Larry Vuillemin isn’t sure why he wrote to Jim Houston.
But when the 15-year-old student at Akron’s St. Vincent High School lost his father, Al, to a heart attack at age 48, he turned to the Cleveland Browns legend to help ease his grief.
Perhaps Vuillemin was drawn to Houston because both played defensive end and linebacker. Perhaps it was because his dad was a huge Browns fan. Perhaps there was somewhat of a local connection because Houston won titles at Massillon High School and Ohio State.
But after his father’s death on June 13, 1964, Vuillemin reached out to Houston during training camp before what would be the Browns’ most recent championship season.
In the wake of Houston’s Sept. 11 passing at age 80 from complications of dementia and ALS, Vuillemin felt compelled to share the message from Houston he’s carried with him for the last 54 years.
“‘Remember Larry, when you come to the point where you can’t take one more step, take two,” was how Vuillemin said the responding letter concluded, with Houston signing, “Sincerely, Jim Houston, No. 82.’”
“I sent this letter to him, a kid really grieving, just reaching out for some direction. I asked him about how it was to play for the Browns and told him about my dad’s death and my dad being such a big Browns fan,” Vuillemin said in a phone interview earlier this month. “I never really expected anything to come out of it.
“A couple weeks later I got a hand-written letter from Jim Houston; it was a couple pages.”
Houston’s death sent Vuillemin rifling through the papers in his desk. The retired Akron attorney and city councilman, now 69, never met Houston. whose life will be celebrated Sept. 30 at a 5 p.m. memorial service (which follows public visitation from 2-5 p.m.) at Ferfolia Funeral Home in Sagamore Hills. Vuillemin no longer has the first letter he mailed to Houston, but saved another he wrote to him on Aug. 7, 1998.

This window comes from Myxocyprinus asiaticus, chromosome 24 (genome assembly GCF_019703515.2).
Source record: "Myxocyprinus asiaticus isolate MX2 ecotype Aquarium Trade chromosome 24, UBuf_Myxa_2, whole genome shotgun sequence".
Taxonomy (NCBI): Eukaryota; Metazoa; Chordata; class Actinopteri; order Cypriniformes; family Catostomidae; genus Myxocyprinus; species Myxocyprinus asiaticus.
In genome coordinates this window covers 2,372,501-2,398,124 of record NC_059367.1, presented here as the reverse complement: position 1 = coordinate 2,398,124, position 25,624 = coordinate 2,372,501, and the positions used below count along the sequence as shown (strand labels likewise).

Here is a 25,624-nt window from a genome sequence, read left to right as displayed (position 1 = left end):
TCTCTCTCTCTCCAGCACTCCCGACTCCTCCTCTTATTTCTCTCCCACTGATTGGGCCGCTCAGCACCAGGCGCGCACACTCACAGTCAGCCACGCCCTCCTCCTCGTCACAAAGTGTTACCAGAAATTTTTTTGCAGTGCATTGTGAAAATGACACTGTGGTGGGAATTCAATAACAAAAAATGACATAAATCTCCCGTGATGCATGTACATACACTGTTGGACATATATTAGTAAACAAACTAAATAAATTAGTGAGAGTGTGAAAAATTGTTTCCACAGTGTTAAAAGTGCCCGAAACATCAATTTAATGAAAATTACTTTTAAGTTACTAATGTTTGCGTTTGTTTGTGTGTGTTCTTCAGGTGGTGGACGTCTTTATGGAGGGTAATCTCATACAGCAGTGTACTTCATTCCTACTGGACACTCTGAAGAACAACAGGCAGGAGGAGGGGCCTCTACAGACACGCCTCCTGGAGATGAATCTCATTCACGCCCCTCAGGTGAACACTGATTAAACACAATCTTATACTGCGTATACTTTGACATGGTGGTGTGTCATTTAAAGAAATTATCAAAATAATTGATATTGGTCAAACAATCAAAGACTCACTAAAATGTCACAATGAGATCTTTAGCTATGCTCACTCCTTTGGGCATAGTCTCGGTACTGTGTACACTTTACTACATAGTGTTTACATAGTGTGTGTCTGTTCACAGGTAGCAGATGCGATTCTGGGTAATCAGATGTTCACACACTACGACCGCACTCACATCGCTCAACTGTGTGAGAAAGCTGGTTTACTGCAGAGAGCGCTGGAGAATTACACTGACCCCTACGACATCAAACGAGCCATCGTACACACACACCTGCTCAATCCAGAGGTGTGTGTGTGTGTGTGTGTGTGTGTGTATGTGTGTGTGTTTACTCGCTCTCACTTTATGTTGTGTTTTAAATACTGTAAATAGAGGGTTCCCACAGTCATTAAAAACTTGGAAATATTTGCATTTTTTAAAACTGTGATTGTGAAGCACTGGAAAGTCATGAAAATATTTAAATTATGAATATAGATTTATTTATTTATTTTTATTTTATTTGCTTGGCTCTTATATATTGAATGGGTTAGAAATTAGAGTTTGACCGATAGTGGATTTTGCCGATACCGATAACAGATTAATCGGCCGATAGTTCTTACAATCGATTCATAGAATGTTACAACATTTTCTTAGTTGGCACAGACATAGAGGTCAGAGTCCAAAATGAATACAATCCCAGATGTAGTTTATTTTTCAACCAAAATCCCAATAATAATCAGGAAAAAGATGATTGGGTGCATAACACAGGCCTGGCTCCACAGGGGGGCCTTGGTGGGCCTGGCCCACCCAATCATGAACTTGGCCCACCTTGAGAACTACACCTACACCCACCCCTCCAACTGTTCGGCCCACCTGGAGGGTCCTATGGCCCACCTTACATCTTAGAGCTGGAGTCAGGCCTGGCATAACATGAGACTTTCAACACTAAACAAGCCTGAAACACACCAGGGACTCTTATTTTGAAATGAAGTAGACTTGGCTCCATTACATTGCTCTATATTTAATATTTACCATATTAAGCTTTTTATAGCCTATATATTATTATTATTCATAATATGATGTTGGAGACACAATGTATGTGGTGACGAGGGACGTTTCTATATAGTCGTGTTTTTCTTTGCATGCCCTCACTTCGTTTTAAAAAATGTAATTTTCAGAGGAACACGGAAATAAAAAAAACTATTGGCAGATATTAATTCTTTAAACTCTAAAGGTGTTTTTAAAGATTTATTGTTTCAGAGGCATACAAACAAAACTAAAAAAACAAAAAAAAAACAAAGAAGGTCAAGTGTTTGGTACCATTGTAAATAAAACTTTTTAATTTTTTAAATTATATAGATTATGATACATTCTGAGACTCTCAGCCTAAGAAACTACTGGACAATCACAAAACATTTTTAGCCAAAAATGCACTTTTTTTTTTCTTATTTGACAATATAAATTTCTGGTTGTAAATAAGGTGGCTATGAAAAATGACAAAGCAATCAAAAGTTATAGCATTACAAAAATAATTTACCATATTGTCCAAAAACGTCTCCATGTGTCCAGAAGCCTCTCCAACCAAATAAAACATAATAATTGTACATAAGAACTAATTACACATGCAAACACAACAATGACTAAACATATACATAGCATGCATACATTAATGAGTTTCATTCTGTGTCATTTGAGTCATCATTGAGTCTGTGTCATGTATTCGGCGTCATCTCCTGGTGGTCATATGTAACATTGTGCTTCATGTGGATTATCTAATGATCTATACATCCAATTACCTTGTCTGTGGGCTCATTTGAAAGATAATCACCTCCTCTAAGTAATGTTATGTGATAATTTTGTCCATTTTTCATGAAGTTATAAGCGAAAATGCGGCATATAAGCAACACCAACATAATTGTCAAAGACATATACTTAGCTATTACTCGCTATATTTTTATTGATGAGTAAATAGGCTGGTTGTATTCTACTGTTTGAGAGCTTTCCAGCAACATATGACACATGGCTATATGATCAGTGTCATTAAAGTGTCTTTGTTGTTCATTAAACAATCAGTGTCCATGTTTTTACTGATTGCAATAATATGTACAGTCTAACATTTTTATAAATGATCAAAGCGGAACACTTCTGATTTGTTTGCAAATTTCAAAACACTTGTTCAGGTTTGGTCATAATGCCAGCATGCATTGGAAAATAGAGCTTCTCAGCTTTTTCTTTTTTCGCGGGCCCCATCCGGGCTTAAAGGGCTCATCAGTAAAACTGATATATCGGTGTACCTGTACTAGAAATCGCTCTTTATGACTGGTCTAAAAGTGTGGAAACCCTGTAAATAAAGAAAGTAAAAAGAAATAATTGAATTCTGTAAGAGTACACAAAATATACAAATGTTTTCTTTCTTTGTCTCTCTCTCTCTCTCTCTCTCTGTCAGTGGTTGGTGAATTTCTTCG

Vuillemin was so moved by Houston’s inspirational line that he refers to it often. Twenty years ago, he brought it up at a Bible study when a passage of scripture referred to persistence. He told the men in his group about the contact with Houston during the summer before his junior year at St. V.
“I said, ‘I always wanted to thank him for that,’ and they said, ‘Why don’t you?’” Vuillemin said.
Vuillemin tracked down Houston, who sold life insurance and securities. Vuillemin, who along with his brother Ed earned a football scholarship at Notre Dame, wrote Houston again, this time on the letterhead of his firm, Mentzer, Vuillemin and Mygrant.
After he heard of Houston’s death, Vuillemin dug out that letter, along with the message memo from his secretary that Houston was on the phone.
In it Vuillemin wrote, “You should know that your ending to that letter back in 1964 serves me better now than it did even back then. And since you went on with the Browns to win a championship that year, I am sure that you certainly practiced what you preached to me. ... Perhaps in some way this letter may also encourage you as you once encouraged me.”
In his last years, Houston may have called on the phrase that meant so much to Vuillemin. According to Houston’s obituary, he donated his brain and spinal cord to Boston University’s Concussion Legacy Foundation to help in diagnosis and treatment of Chronic Traumatic Encephalopathy (CTE).
In 1998, Houston responded again. When his secretary told Vuillemin Houston was on the phone, Vuillemin at first thought she was joking. But what he said to Houston was easily recalled.
“I said, ‘I just wanted to thank you. You don’t know what you did for some kid years ago. I’ll bet you did that for any number of kids,’” Vuillemin said. “I said, ‘I have to ask you, did somebody point that out to you, ‘When you come to the point you can’t take one more step?’ and I remember him telling me, ‘My high school coach used to say that.’”
That was their last contact. But Vuillemin’s respect for the Browns great seems as strong as the day in 1964 when a grieving teenager opened a letter he wishes he’d kept.
“He’s just a beautiful man,” Vuillemin said of Houston, whom he may always regard in the present tense. “What he said, I get emotional now just thinking about it.”
Marla Ridenour can be reached at firstname.lastname@example.org. Follow her on Twitter at www.twitter.com/MRidenourABJ.